“Legacy in the Making”: 41st Annual Asian Business Association Awards Banquet

“Legacy in the Making”: 41st Annual Asian Business Association Awards Banquet

[Full disclosure: Cora Oriel, president of the Asian Journal, is the vice chair of the Asian Business Association’s board of directors] 

Cora Oriel (the Asian Business Association’s Vice Chair) and Lan Ong (ABA’s Board Member), co-chairs of the organization’s 41st banquet committee, greeted the awardees and VIPs, coincidental to the onset of sunset. The sun’s rays gilded their heads, which harmonized with the program booklet’s symbol, with the sun’s rays projecting down on the landscape, the colors of blue, green yellow, orange and red, symbolic perhaps of how these Asian American businesses are growing to be the prime engine of recovery from the 1992 recessionary periods in Southern California to the “economic well-being of the region.”

Ronald W. Wong, president and founder of Imprenta Communications, spoke to the Asian Journal, two days after his firm was recognized as the ABA’s Image Innovator Award at its annual banquet on Wednesday, Sept. 27, at the newly built Intercontinental Hotel in downtown Los Angeles.

He said, “The [Image Innovator] award is particularly meaningful because I feel like I have given a lot to the Asian Business Association (ABA) and frankly, I served as the co-chair with Gary [Yamauchi] and I was a pretty active board member because I believe that Asian businesses are at the cutting edge here in Southern California. We are not just mom and pop stores. We are playing significant roles in the economy and the economic well-being of the region. We need to be advocates for each other as entrepreneurs and businesses that are making a significant impact to the region and that is why I got involved with the ABA. That is why I am particularly proud to get this award from the board, and Dennis. Dennis [Huang] is a good friend, and he deserves a lot of credit for bringing a lot of longevity to the organization and to make that organization run well.”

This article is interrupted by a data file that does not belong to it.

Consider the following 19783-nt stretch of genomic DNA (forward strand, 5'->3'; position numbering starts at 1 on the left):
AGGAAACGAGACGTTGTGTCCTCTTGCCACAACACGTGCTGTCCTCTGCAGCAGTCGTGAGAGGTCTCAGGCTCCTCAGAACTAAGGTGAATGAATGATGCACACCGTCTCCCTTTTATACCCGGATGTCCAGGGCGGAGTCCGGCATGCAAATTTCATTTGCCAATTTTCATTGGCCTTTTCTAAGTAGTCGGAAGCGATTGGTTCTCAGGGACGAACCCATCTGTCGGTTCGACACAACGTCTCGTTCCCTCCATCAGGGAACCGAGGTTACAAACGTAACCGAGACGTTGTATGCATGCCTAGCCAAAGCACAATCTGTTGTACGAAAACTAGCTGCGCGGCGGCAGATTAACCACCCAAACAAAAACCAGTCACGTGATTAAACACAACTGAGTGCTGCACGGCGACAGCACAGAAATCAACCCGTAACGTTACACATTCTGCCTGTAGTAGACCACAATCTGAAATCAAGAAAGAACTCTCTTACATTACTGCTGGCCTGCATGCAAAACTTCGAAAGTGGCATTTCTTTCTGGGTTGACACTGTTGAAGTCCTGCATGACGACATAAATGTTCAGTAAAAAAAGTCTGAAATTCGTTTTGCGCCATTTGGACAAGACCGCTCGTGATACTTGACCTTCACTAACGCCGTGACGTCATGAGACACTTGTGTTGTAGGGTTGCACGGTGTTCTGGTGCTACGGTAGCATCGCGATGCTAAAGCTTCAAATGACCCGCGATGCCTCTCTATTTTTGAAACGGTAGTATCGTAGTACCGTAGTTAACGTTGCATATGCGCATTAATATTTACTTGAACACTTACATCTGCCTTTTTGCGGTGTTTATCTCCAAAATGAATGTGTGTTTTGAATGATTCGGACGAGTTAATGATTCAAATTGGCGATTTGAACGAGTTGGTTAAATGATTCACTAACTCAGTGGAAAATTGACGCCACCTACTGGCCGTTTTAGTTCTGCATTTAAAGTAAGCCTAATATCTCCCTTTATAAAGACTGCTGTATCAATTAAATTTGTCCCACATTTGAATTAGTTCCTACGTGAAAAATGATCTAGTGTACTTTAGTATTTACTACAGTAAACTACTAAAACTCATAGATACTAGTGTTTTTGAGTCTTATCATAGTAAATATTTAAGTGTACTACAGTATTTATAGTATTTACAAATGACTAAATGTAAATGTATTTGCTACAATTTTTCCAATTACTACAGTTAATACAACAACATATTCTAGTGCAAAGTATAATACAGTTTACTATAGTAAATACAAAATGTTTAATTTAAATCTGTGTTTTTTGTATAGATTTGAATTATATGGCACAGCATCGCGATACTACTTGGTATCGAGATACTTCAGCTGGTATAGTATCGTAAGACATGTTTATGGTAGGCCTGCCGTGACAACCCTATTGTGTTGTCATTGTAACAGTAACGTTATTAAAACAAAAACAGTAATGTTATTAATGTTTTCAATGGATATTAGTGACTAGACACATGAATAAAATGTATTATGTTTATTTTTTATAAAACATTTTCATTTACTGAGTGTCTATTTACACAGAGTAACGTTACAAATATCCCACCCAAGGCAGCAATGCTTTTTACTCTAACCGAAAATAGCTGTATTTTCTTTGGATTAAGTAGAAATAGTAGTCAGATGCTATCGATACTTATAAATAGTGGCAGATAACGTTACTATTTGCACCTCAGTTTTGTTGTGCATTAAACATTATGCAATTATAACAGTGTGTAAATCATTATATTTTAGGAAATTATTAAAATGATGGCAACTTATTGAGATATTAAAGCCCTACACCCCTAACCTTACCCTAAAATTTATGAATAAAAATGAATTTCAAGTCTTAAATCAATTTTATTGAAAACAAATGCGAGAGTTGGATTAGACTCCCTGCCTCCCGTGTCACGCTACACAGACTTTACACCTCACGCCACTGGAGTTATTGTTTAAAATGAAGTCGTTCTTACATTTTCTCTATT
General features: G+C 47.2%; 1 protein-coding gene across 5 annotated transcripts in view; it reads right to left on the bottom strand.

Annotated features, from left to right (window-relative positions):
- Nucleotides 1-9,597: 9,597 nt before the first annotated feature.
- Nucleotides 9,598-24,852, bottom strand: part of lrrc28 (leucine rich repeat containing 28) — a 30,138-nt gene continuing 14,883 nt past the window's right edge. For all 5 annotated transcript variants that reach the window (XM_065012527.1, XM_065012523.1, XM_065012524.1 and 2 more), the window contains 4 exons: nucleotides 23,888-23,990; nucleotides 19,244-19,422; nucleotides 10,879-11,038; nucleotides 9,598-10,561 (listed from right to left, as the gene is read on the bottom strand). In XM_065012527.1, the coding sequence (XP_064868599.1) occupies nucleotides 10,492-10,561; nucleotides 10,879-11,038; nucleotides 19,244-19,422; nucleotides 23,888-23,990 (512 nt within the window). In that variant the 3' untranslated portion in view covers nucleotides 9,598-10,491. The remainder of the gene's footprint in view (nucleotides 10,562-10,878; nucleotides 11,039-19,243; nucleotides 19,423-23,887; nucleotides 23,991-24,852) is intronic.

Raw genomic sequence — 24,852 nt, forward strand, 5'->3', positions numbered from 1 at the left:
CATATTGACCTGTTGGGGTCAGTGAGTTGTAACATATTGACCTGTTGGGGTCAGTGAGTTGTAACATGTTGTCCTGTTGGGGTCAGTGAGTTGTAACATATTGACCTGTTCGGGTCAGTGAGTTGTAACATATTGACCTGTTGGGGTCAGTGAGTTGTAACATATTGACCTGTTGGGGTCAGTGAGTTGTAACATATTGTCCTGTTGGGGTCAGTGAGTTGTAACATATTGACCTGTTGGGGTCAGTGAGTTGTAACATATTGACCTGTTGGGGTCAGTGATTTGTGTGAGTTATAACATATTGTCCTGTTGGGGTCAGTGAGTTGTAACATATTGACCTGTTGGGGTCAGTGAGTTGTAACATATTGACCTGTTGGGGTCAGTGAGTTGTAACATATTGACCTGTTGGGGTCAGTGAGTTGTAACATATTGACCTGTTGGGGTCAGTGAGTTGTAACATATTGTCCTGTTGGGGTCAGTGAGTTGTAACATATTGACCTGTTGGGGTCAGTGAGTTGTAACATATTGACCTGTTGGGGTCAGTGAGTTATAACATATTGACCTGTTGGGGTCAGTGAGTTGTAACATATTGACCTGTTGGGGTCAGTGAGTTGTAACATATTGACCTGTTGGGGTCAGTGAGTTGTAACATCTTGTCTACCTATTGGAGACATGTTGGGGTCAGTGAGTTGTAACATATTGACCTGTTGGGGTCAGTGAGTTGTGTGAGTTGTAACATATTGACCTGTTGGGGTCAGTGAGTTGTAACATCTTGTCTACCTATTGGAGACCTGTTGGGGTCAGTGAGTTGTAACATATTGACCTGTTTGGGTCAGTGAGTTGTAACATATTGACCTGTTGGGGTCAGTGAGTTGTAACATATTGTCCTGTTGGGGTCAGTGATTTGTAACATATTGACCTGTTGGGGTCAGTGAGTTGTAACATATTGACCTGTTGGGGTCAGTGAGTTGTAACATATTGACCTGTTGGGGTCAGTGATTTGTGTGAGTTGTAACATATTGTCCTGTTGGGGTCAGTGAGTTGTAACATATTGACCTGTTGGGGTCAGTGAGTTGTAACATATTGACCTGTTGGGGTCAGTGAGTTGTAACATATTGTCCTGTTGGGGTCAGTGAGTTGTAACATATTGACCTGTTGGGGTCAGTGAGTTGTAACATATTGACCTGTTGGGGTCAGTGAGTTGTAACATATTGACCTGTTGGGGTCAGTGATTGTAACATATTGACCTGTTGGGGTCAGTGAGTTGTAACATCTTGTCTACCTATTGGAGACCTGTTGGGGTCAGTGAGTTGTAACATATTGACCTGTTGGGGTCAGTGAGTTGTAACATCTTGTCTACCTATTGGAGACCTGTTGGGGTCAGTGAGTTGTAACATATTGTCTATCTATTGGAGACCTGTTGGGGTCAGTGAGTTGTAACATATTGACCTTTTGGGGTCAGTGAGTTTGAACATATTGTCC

His statement carried historical significance, as 41 years ago, the ABA was a fledgling organization, struggling to grow its membership base. But, the successive tenure of ABA’s visionary leaders changed it from a struggling entity to a viable organization that now enjoys support from the Asian American business community, but also the mainstream business community, like U.S. Bank, Walt Disney Company, Southern California Edison, Southern California Gas.

As the U.S. Census Bureau reported April 28, 2011, “The number of U.S. businesses owned by people of Asian origin increased 40.4 percent to 1.5 million between 2002 and 2007, increasing at more than twice the national rate, according to U.S. Census Bureau data released. These businesses also generated $507.6 billion in receipts, a 55.4 percent increase from 2002.

According to Census Bureau Deputy Director Thomas Mesenbourg, “Asian-owned businesses continued to be one of the strongest segments of our nation’s economy, bringing in more than half a trillion dollars in sales in 2007 and employing more than 2.8 million people.”

In 2015, Asian Americans had an “estimated buying power of $825 billion, which is expected to grow to $1.1 trillion in 2020, according to the Selig Center for Economic Growth at the University of Georgia,” according to the Atlantic’s Alexia Fernandez Campbell on August 24, 2016. “In the past 15 years, the Asian American consumer market grew by 199 percent, outpacing gains in the disposable income of Latinos, whites, blacks, and Native Americans.”

As Korean Air accepted its award for Inspiring Excellence, Y.H. Cho, its chairman and CEO, was highlighted as saying that “Los Angeles is his second home because he’s spent so much time here and his family has made many long-term investments here.  He believes that Los Angeles, as the Capital of the Pacific Rim, has enormous opportunities.”

At this newly renovated Intercontinental Hotel, where the awards banquet was held, Korean Air will relocate its headquarters to this new billion-dollar mixed-use facility, a “crown jewel” for flourishing downtown Los Angeles.

Another awardee was Tony Yu, president of DSG Business, Tax & Wealth Planning as Community Champion of the Year, whose “consulting firm advises high net worth families on Wealth Protection and Succession.”

He spoke of two benefits he has gotten from ABA: first is the benefit of lifetime friendships and connections and the second is empathy which he describes as the core of humanity and sustains his awareness away from SCS (single child syndrome) and to not being blind to the feelings of others and the importance of community service. Aside from his multi-lettered status as a lawyer, CPA, financial planner, and at least 10 licensed titles, he is the president of the Asian Pacific CPA Association, former chair of the Asian Pacific Community Fund, Taiwanese American Lawyers Association and co-chair of the National Asian Pacific American Bar Association’s Trusts and Estates Committee.